The editor, Marguerite Johnson, penned the cover story because “the Iranian revolution has made it especially important for Westerners to understand the driving energy and devotion Islam commands from so many.”
My love affair with the circus started as a child in Romania when a caravan coming all the way from Czechoslovakia, Yugoslavia, or Hungary would set up the big tent in an open field not far from the concrete grey cluster of high-rise communist era apartments we lived in.
We were so dazzled by the lights, the bright and happy colors, the clowns, the caged tigers and the lumbering giant elephants, the glittering costumes, the trapeze artists, and the magical sights and sounds of the circus, that we were hooked for life.
We wanted to run away with the circus not because of the Bohemian, thrilling and fascinating travel life in cramped trailers, but because we wanted to see the world like them, beyond the heavily guarded and barb-wired borders where we could get shot even daring to approach it. We imagined beautiful and indescribable freedom beyond the frowning and heavily armed soldiers who were told to shoot on sight and ask questions later.
Struggling to survive on the $3.10 minimum wage of 1978 America, I never envied or blamed anyone for my state in life. I understood the work ethic and the fact that everybody had to start at the bottom and climb the ladder of success if they worked hard.
I came here for the opportunities America offered. I wished to study and earn my Ph.D., raise a family, and be free under capitalism. I did not want my whole life to be watched by the dreaded communist police state and to stand in line for hours every day for our food. I was tired of poverty, fear, misery, and exploitation.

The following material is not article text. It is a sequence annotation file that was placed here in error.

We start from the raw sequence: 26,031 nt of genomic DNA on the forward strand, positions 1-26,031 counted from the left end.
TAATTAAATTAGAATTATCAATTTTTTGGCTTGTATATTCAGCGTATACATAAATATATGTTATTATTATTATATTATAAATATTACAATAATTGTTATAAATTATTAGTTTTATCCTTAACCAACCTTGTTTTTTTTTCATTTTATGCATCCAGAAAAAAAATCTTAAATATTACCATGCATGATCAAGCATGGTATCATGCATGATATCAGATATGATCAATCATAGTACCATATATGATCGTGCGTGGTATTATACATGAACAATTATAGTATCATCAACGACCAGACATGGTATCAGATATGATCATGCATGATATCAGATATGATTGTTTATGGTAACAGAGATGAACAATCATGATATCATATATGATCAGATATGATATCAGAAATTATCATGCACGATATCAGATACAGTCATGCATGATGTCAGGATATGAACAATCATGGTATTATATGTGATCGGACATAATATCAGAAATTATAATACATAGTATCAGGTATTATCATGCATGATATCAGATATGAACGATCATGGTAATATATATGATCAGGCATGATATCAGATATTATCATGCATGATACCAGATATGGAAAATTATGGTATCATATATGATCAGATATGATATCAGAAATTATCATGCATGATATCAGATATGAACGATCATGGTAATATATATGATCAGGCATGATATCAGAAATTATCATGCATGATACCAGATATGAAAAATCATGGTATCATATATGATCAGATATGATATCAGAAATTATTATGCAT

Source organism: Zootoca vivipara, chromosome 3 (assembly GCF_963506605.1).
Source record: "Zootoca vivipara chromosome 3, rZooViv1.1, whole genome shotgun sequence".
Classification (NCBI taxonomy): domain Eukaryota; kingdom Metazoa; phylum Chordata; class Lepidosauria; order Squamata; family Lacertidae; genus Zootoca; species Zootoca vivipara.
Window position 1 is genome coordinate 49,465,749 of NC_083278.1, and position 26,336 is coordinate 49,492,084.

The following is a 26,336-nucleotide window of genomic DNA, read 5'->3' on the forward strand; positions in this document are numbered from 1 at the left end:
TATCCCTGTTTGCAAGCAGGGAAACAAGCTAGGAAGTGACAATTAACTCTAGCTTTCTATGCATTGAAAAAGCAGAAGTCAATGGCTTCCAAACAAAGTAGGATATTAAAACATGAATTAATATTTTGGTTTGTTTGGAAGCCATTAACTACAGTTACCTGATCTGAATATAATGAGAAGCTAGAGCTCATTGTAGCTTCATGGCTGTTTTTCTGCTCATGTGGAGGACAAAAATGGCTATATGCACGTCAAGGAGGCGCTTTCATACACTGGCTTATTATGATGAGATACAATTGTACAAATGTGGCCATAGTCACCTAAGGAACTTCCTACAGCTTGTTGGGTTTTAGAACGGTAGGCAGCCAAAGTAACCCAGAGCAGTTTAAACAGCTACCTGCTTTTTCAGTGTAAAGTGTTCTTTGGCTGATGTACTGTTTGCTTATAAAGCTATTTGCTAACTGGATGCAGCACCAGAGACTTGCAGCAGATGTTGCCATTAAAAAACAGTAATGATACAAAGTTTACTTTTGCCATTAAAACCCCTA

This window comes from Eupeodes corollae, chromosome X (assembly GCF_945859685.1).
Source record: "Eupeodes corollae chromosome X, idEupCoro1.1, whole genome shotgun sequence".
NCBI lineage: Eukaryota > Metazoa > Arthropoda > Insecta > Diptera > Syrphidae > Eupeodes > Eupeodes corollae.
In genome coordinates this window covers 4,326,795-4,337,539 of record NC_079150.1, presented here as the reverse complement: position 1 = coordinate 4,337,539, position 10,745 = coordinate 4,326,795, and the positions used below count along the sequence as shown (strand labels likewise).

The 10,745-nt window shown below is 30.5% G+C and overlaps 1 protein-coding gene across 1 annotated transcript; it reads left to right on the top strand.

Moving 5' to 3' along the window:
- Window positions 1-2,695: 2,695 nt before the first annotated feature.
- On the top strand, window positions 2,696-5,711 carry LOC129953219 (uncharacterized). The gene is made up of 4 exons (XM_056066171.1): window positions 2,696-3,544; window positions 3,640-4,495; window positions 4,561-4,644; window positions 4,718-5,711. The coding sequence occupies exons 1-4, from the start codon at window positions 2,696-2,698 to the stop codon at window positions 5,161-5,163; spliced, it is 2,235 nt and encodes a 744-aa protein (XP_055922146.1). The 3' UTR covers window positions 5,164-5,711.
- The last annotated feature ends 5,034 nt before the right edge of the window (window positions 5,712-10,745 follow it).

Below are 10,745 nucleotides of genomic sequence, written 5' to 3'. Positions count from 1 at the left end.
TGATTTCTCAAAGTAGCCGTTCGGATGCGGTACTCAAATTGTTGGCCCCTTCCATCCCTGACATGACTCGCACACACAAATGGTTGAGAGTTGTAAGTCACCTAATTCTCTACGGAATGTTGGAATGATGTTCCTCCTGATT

I never really talked about my former life publicly because I had a healthy dose of fear of all the communist agents that had infiltrated the west. I knew they were everywhere, hiding in plain sight in American society. Every knock on the door threw me into a panic – I was reliving the dreaded 2 a.m. knock on our apartment door in Romania.
Readers Digest published an article in November 1960 by the Pulitzer Prize-winning journalist Gen. Carlos P. Romulo (1899-1985), a diplomat, statesman, Philippine Ambassador to the U.S., and President of the United Nations General Assembly (1949). He served in WWII with Gen. Douglas McArthur.
“America, Wake up!” was a critique of the United States of America and of its citizens whom he perceived and described as “strangely unmoved” and “meek” in the face of the “menace and humiliation” of the overt communist aggression and infiltration around the world during the Cold War era.
Even though Americans believe that all men are “equally entitled to life, liberty, and the pursuit of happiness,” Gen. Romulo warned that the “Red despotism of the universal Communist police state could come into being in our own lifetime.”
“If you can’t explain it to a six-year-old, you don’t understand it yourself.” - Albert Einstein